Present age

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Not to be confused with Contemporary history.

The term "present age" is a concept in the philosophy of Søren Kierkegaard. A formulation of the modern age can be found in Kierkegaard's work Two Ages: A Literary Review:

Our age is essentially one of understanding and reflection, without passion, momentarily bursting into enthusiasm, and shrewdly relapsing into repose. ... There is no more action or decision in our day than there is perilous delight in swimming in shallow waters.

—Kierkegaard, Søren, Two Ages: A Literary Review.[1]

Kierkegaard argues the present age drains the meaning out of ethical concepts through passionless indolence. The concepts are still used, but are drained of all meaning by virtue of their detachment from a life view which is passion-generated and produces consistent action.[2]

Kierkegaard published this book in 1846 just after the Corsair Affair in which he was attacked by the press. He attacks not only the Press but the Public it serves in this book. He is against abstract moments in time or public opinion as a basis for forming relationships. He wrote about the single individual in his Eighteen Upbuilding Discourses and kept to that category here.

Newspapers were mediating information and individuals were joining together based on this mediating influence. The same thing is happening now with the internet. Kierkegaard advised that "real" people retain a concrete identity in the face of an abstract public opinion. He wrote:

More and more people renounce the quiet and modest tasks of life, that are so important and pleasing to God, in order to achieve something greater; in order to think over the relationships of life in a higher relationship till in the end the whole generation has become a representation, who represent…it is difficult to say who; and who think about these relationships…for whose sake it is not easy to discover.

The real moment in time and the real situation being simultaneous with real people, each of whom is something; that is what helps to sustain the individual. But the existence of a public produces neither a situation nor simultaneity. The individual reader of the Press is not the public, and even though little by little a number of individuals or even all of them should read it, the simultaneity is lacking. Years might be spent gathering the public together, and still it would not be there. This abstraction, which the individuals so illogically form, quite rightly repulses the individual instead of coming to his help. The man who has no opinion of an event at the actual moment accepts the opinion of the majority, or, if he is quarrelsome, of the minority. But it must be remembered that both majority and minority are real people, and that is why the individual is assisted by adhering to them. A public, on the contrary, is an abstraction. Soren Kierkegaard, The Present Age, (1846) Dru translation 1962 p. 44, 61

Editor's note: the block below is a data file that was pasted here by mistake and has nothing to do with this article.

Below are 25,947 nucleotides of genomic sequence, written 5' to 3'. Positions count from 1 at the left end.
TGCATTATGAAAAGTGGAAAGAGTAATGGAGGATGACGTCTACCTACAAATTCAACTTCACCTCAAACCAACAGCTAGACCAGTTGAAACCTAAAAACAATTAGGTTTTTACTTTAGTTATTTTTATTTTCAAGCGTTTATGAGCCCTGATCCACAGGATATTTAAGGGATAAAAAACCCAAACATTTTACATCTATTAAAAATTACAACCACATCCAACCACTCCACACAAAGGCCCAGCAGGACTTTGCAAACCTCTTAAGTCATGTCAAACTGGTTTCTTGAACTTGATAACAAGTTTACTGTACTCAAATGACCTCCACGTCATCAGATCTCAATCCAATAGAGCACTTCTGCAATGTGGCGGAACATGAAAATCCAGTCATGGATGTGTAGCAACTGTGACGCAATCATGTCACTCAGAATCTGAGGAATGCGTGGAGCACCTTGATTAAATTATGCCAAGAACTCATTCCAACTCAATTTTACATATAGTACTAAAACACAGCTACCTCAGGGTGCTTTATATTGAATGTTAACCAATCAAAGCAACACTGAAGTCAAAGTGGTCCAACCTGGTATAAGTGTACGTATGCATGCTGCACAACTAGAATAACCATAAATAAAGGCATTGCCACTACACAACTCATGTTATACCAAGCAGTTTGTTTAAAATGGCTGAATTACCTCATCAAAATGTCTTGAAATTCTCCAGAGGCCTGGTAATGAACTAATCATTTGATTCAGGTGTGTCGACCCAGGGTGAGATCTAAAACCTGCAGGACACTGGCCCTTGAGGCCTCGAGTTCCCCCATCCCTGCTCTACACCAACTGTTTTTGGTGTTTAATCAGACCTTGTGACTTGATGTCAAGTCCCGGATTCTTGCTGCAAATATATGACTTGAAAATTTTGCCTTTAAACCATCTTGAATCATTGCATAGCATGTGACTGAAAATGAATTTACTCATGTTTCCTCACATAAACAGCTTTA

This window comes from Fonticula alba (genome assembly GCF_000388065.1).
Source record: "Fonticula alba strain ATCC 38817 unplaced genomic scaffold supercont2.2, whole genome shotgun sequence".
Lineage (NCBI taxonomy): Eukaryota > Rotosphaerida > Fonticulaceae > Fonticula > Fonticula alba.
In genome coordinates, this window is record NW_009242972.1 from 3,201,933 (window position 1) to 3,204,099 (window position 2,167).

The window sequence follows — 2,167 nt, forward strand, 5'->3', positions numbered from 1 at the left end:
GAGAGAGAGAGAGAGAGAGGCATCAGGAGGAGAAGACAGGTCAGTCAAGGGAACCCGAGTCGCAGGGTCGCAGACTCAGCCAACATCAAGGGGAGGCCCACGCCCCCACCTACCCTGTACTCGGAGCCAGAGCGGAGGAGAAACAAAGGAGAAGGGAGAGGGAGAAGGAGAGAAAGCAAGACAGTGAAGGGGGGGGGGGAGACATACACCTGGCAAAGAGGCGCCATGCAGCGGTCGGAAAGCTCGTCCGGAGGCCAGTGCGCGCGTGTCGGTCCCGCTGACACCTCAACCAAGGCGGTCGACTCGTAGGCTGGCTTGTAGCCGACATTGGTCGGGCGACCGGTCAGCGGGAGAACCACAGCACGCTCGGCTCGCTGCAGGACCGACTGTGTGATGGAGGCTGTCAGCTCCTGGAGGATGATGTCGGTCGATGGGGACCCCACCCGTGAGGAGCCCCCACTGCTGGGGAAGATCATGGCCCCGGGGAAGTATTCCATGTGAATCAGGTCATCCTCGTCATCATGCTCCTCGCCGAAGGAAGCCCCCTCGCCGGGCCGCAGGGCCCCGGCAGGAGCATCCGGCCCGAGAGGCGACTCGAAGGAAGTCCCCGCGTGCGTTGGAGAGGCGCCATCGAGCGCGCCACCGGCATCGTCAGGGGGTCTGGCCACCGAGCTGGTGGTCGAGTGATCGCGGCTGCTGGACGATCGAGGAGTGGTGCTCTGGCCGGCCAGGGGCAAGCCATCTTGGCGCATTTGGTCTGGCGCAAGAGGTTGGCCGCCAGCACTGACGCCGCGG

Interpretations[edit]

The Present Age and Two Minor Ethico-Religious Treatises were originally translated by Walter Lowrie and Alexander Dru in 1940. Later, in 1962, Alexander Dru's translation of The Present Age was published along with Of The Difference Between a Genius and an Apostle.[3] This translation had a long introduction by Walter Kaufmann.

Several contemporary philosophers, including Anthony Rudd, John Davenport, and Alasdair MacIntyre[4] allocate this concept and apply it as an analysis of nihilism. Hubert Dreyfus, for example in his essay "Anonymity vrs. Commitment in the Present Age", argues that Kierkegaard, "who was always concerned with nihilism, warns that his age is characterized by a disinterested reflection and curiosity that levels all differences of status and value."[5]

Other thinkers apply the concept as a symptom of herd behavior or mob mentality. Norman Lillegard argues that the present age is "incapable of anything but 'crowd actions' which are not true actions at all."[6]

See also[edit]

References[edit]

  1. ^ Kierkegaard, Søren. The Present Age and of the Difference Between a Genius and an Apostle, trans. Alexander Dru (New York: Harper Torchbooks, 1940), p. 33 and 36; translation modified by historyguide.org/
  2. ^ Lillegard, Norman. Thinking with Kierkegaard and MacIntyre about Virtue, in: Kierkegaard after MacIntyre.[page needed]
  3. ^ The second essay of the above mentioned two minor essays, the first essay was Has a Man the Right to Let Himself Be Put to Death for the Truth?
  4. ^ Davenport, John; Rudd, Anthony; and MacIntyre, Alasdair. Kierkegaard after MacIntyre: essays on freedom, narrative, and virtue, 2001, pp. 226–229.
  5. ^ Hubert L. Dreyfus (2004). "Kierkegaard on the Internet: Anonymity vrs. Commitment in the Present Age". Regents of the University of California. Retrieved 10 December 2010. 
  6. ^ Lillegard, Norman. Thinking with Kierkegaard and MacIntyre about Virtue, in: Kierkegaard after MacIntyre.[page needed]

External links[edit]